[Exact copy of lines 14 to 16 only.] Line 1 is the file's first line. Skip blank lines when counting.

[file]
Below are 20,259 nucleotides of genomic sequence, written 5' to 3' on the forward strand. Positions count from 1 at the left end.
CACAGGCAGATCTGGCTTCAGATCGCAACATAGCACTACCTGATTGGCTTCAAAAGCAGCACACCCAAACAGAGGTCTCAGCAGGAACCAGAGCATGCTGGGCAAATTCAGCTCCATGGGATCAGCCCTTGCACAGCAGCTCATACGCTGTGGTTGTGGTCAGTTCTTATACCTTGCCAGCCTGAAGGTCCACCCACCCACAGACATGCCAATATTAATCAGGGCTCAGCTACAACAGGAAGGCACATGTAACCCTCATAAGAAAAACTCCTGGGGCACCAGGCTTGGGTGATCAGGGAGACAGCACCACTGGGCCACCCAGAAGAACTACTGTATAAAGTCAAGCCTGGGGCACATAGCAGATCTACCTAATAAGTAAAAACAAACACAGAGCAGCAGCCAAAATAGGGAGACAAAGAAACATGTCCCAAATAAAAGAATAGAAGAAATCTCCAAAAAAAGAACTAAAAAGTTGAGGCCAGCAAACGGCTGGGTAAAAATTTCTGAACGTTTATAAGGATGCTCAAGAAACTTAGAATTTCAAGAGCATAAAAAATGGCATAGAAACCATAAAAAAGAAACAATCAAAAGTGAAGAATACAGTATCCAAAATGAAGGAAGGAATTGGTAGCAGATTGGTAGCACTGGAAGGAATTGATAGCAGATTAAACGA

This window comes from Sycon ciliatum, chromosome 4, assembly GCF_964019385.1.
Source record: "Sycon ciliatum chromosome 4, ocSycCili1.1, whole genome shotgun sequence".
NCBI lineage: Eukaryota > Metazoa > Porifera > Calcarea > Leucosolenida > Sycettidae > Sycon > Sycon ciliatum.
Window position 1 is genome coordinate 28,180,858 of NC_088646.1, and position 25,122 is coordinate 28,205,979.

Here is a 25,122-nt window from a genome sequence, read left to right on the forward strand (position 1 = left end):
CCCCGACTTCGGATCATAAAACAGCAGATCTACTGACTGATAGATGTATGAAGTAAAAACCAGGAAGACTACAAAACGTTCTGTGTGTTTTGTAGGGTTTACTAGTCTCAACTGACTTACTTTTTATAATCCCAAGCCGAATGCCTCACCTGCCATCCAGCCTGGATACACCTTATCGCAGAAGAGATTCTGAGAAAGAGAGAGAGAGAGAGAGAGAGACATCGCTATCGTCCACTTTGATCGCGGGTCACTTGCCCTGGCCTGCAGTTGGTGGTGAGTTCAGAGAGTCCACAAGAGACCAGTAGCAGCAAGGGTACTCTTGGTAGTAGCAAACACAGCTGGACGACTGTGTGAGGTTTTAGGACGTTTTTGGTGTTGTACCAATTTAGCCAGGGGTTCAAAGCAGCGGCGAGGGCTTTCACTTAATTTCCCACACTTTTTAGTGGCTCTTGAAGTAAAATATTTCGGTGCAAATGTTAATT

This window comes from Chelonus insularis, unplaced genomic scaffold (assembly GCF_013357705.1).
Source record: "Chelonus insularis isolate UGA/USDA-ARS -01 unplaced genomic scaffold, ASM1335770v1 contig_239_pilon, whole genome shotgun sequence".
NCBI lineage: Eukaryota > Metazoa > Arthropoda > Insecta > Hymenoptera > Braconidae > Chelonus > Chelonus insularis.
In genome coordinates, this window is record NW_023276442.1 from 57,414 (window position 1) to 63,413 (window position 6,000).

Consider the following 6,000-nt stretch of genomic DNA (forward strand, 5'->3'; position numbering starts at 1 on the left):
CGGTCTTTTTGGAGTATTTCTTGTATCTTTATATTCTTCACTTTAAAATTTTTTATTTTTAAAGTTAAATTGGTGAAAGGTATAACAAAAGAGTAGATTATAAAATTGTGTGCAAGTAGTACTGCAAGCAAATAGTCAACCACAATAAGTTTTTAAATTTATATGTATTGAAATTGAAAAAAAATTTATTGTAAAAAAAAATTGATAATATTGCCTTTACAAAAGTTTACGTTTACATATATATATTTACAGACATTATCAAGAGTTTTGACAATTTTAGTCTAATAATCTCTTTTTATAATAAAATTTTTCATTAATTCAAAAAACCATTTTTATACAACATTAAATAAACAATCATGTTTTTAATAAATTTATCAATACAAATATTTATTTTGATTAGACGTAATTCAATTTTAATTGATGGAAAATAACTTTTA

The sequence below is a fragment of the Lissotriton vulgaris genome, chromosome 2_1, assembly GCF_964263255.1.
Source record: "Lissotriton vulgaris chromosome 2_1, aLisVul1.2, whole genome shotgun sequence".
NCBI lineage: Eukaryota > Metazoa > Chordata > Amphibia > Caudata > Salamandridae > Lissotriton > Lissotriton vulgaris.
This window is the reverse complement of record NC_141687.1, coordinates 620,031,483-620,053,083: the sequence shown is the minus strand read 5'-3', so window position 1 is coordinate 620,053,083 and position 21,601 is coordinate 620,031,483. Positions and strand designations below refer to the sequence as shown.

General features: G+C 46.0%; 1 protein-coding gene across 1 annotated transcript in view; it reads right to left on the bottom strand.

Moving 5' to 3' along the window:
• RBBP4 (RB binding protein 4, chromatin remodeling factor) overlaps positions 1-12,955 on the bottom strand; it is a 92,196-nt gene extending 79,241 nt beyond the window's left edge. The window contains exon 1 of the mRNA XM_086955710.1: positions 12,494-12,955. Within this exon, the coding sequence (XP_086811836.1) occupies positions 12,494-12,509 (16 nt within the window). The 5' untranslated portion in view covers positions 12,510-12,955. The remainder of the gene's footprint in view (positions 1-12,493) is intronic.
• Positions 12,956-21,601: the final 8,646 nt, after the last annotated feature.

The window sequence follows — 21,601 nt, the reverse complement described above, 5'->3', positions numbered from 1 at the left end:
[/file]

CGGTCTTTTTGGAGTATTTCTTGTATCTTTATATTCTTCACTTTAAAATTTTTTATTTTTAAAGTTAAATTGGTGAAAGGTATAACAAAAGAGTAGATTATAAAATTGTGTGCAAGTAGTACTGCAAGCAAATAGTCAACCACAATAAGTTTTTAAATTTATATGTATTGAAATTGAAAAAAAATTTATTGTAAAAAAAAATTGATAATATTGCCTTTACAAAAGTTTACGTTTACATATATATATTTACAGACATTATCAAGAGTTTTGACAATTTTAGTCTAATAATCTCTTTTTATAATAAAATTTTTCATTAATTCAAAAAACCATTTTTATACAACATTAAATAAACAATCATGTTTTTAATAAATTTATCAATACAAATATTTATTTTGATTAGACGTAATTCAATTTTAATTGATGGAAAATAACTTTTA

The sequence below is a fragment of the Lissotriton vulgaris genome, chromosome 2_1, assembly GCF_964263255.1.
Source record: "Lissotriton vulgaris chromosome 2_1, aLisVul1.2, whole genome shotgun sequence".